Difference between revisions of "Arithmetic mean"

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In mathematics and statistics, the arithmetic mean, or simply the mean or average when the context is clear, is the central tendency of a collection of numbers taken as the sum of the numbers divided by the size of the collection. The collection is often the sample space of an experiment. The term "arithmetic mean" is preferred in mathematics and statistics because it helps distinguish it from other means such as the geometric and harmonic mean.

In addition to mathematics and statistics, the arithmetic mean is used frequently in fields such as economics, sociology, and history, though it is used in almost every academic field to some extent. For example, per capita GDP gives an approximation of the arithmetic average income of a nation's population.

While the arithmetic mean is often used to report central tendencies, it is not a robust statistic, meaning that it is greatly influenced by outliers. Notably, for skewed distributions, the arithmetic mean may not accord with one's notion of "middle", and robust statistics such as the median may be a better description of central tendency.


Suppose we have sample space . Then the arithmetic mean is defined via the equation


If the list is a statistical population, then the mean of that population is called a population mean. If the list is a statistical sample, we call the resulting statistic a sample mean.

The arithmetic mean of a variable is often denoted by a bar, for example (read "x bar") would be the mean of some sample space .[1]

Motivating properties

The arithmetic mean has several properties that make it useful, especially as a measure of central tendency. These include:


Comparison of mean, median and mode of two log-normal distributions with different skewness.

The arithmetic mean may be misinterpreted as the median to imply that most values are higher or lower than is actually the case. If elements in the sample space increase arithmetically, when placed in some order, then the median and arithmetic average are equal. For example, consider the sample space {1,2,3,4}. The average is 2.5, as is the median. However, when we consider a sample space that cannot be arranged into an arithmetic progression, such as {1,2,4,8,16}, the median and arithmetic average can differ significantly. In this case the arithmetic average is 6.2 and the median is 4. When one looks at the arithmetic average of a sample space, one must note that the average value can vary significantly from most values in the sample space.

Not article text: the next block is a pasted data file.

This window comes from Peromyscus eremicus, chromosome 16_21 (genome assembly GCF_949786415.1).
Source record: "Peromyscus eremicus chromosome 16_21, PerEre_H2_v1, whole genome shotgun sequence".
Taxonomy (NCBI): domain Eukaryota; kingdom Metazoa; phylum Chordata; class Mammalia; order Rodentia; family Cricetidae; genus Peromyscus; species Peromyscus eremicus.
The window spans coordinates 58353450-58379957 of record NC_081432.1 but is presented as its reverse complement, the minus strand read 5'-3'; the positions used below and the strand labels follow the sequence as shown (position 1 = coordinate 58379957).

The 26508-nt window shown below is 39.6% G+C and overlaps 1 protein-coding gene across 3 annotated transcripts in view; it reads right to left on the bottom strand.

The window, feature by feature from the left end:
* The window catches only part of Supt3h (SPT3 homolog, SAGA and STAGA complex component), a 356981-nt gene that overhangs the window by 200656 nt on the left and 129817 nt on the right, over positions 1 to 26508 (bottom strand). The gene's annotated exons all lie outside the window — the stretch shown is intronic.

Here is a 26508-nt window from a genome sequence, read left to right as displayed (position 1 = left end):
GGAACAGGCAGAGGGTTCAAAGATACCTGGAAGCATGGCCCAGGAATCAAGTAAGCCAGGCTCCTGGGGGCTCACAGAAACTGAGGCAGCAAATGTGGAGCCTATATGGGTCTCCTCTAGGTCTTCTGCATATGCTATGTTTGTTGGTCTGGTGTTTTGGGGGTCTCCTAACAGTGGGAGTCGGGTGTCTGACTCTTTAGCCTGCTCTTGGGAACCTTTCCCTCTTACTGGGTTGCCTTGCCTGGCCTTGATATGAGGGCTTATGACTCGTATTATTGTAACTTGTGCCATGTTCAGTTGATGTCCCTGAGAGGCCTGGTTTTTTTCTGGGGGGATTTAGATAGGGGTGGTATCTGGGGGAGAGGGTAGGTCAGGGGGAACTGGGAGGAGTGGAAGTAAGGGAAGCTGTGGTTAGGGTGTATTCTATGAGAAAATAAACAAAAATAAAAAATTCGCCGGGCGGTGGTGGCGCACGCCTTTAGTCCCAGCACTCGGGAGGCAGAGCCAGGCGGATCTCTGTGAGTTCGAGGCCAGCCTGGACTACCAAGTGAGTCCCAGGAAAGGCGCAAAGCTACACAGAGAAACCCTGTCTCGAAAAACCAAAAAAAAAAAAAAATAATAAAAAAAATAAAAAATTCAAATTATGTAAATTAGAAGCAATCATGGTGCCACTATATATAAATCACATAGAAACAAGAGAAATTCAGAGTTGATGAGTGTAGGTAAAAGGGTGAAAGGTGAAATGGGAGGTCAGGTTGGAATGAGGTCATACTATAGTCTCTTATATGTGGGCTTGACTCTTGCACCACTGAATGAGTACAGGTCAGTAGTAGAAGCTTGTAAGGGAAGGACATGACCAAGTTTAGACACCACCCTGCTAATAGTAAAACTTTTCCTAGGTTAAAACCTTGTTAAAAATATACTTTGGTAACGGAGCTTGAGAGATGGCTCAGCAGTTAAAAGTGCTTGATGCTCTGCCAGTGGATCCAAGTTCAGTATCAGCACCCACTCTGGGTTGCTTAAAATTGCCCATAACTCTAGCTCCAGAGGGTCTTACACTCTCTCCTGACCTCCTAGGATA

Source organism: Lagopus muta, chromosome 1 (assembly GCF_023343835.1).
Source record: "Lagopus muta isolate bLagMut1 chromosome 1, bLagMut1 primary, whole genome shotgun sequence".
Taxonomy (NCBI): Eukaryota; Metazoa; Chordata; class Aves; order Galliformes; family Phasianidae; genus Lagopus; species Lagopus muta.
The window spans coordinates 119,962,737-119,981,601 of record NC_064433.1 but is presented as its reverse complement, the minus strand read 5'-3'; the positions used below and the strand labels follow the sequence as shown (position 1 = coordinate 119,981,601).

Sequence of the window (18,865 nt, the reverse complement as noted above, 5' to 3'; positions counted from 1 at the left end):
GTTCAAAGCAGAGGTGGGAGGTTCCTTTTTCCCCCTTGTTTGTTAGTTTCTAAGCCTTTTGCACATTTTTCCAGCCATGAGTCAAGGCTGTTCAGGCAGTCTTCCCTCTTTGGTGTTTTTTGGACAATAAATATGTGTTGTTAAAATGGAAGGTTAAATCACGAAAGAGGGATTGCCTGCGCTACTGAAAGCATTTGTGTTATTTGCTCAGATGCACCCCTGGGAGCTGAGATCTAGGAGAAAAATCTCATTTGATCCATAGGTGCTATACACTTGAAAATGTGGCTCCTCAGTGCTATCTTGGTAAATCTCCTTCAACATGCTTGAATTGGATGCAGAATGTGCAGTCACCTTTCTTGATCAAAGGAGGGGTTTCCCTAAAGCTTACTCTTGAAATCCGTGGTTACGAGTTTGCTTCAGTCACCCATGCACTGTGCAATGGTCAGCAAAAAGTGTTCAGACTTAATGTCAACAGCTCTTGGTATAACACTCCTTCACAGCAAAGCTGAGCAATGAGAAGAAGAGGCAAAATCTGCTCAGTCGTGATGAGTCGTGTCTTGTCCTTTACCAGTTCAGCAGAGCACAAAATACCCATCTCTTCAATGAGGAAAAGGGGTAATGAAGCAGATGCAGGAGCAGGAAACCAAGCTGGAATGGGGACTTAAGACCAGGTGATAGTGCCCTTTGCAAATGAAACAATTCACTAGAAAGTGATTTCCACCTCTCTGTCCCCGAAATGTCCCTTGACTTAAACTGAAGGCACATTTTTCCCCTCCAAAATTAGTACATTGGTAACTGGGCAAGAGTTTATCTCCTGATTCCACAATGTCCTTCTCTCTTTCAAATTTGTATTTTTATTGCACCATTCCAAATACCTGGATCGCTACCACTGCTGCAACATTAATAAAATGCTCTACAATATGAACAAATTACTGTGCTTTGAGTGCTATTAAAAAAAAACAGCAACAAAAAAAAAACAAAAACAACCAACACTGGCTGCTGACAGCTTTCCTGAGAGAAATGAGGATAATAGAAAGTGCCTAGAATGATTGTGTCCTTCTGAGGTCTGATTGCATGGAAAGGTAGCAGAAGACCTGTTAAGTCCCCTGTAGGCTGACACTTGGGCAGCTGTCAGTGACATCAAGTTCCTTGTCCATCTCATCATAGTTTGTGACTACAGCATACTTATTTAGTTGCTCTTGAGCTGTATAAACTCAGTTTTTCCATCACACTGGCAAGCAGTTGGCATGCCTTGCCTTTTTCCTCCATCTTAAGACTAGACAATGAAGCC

There are applications of this phenomenon in many fields. For example, since the 1980s in the United States median income has increased more slowly than the arithmetic average of income. Researchers dealing with frequency data must also be careful when reporting summary statistics such as means or median. Where a phenomenon is rare in general (for example, emergency room visits among the general population), but occurs frequently in some people (for example, dare devils), then the mean value may be much lower than the median.[1]



Particular care must be taken when using cyclic data such as phases or angles. Naïvely taking the arithmetic mean of 1° and 359° yields a result of 180°. This is incorrect for two reasons:

  • Firstly, angle measurements are only defined up to a factor of 360° (or 2π, if measuring in radians). Thus one could as easily call these 1° and −1°, or 1° and 719° – each of which gives a different average.
  • Secondly, in this situation, 0° (equivalently, 360°) is geometrically a better average value: there is lower dispersion about it (the points are both 1° from it, and 179° from 180°, the putative average).

In general application such an oversight will lead to the average value artificially moving towards the middle of the numerical range. A solution to this problem is to use the optimization formulation (viz, define the mean as the central point: the point about which one has the lowest dispersion), and redefine the difference as a modular distance (i.e., the distance on the circle: so the modular distance between 1° and 359° is 2°, not 358°).

See also



  1. 1.0 1.1 1.2 {{#invoke:citation/CS1|citation |CitationClass=book }}

Further reading

  • Darrell Huff, How to lie with statistics, Victor Gollancz, 1954 (ISBN 0-393-31072-8).

External links


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